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Post by Bloopy » Wed Jan 24, 2007 12:32 pm

Moxy, your clone is rather well done! The acceleration of Superfrog is noticeably different, particularly when running and then changing directions.
K^2 wrote:I have written code for very different hardware on just about every level imaginable, starting with straight up machine code and to high level languages that are not even imperative. Primarily, I have written various simulations and renderers, some for very powerful machines, some not so much. Some ran in real time, and others needed days to give you a few seconds of animation. One thing I learned better than anything is how to write efficient code for any particular machine, using every bit of advantage that hardware can provide me, and making sure that no cycles are wasted on something unnecessary. DirectX and C# do not give you that. They both cause a lot of extra unnecessary code to be executed. You can program in what you want to program, but if you ever want to write code that will push hardware to its absolute limit, you need to drop these two and learn to rely on your own code rather than flooding your program with runtime libraries.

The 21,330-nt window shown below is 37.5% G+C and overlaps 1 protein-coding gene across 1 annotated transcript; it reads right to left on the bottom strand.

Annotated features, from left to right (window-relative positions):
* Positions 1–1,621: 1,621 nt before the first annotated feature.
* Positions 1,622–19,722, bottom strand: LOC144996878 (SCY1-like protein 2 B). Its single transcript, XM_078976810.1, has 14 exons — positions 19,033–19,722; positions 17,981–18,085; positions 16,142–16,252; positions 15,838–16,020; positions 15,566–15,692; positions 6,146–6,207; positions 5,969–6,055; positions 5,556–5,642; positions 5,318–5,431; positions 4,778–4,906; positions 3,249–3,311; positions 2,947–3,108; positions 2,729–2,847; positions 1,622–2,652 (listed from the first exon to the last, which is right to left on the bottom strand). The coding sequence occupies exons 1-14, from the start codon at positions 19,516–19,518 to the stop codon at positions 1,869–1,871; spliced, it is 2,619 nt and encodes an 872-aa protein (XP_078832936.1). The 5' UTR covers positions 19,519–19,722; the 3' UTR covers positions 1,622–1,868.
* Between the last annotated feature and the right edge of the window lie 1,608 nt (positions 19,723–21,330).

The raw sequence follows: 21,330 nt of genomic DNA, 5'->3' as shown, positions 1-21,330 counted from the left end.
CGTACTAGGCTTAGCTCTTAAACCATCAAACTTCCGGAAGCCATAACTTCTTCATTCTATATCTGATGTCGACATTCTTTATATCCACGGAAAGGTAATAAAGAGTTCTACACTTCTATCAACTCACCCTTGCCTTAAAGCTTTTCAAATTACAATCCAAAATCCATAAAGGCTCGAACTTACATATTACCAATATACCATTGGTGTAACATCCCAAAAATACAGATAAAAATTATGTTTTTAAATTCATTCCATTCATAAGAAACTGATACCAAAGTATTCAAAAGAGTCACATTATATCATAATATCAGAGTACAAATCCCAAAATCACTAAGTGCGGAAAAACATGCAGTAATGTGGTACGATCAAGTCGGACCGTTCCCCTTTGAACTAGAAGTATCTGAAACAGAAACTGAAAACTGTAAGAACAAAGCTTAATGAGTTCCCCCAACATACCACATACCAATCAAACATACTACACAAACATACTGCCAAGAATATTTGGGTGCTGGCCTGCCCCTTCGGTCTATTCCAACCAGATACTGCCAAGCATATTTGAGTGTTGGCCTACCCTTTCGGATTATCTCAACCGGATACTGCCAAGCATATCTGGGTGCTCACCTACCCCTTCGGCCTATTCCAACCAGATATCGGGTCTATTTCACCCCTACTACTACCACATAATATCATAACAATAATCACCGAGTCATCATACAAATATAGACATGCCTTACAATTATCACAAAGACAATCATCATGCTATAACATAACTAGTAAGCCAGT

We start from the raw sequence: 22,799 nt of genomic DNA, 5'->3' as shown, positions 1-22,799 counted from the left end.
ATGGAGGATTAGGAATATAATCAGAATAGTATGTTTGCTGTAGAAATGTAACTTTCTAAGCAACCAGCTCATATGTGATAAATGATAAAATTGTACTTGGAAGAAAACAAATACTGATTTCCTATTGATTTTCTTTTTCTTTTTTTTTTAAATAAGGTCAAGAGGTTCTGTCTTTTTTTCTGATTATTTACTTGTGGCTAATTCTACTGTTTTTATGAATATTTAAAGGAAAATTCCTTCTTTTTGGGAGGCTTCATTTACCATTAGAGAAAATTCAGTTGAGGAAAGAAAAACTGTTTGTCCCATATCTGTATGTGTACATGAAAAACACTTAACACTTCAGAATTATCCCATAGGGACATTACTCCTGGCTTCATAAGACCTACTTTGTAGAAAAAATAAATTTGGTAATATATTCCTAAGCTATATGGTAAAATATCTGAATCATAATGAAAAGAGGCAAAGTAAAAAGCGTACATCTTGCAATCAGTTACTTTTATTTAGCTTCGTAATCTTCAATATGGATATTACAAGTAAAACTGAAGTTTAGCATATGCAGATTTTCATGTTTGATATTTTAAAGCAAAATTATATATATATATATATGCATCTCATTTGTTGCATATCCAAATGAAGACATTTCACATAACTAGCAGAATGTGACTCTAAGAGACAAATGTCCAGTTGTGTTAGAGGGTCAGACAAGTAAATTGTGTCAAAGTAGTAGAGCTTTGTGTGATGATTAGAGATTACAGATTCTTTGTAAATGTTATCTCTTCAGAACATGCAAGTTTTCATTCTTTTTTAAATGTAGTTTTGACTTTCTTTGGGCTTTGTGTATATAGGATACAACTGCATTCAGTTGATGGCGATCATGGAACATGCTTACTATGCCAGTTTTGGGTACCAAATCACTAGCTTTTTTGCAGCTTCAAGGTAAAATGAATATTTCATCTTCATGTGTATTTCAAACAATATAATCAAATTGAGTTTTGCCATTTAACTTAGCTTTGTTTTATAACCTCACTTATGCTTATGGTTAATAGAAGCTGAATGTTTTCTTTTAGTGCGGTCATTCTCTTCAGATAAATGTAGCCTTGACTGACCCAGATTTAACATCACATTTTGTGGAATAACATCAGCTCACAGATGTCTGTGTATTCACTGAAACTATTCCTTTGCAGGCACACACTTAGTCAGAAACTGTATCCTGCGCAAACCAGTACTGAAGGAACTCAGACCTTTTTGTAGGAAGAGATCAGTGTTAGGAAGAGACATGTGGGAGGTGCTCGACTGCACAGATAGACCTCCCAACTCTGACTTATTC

Well, some people are interested in low level programming and some are not. :) I get the most enjoyment when programming in C# because I achieve more.
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Post by Moxy » Wed Jan 24, 2007 1:33 pm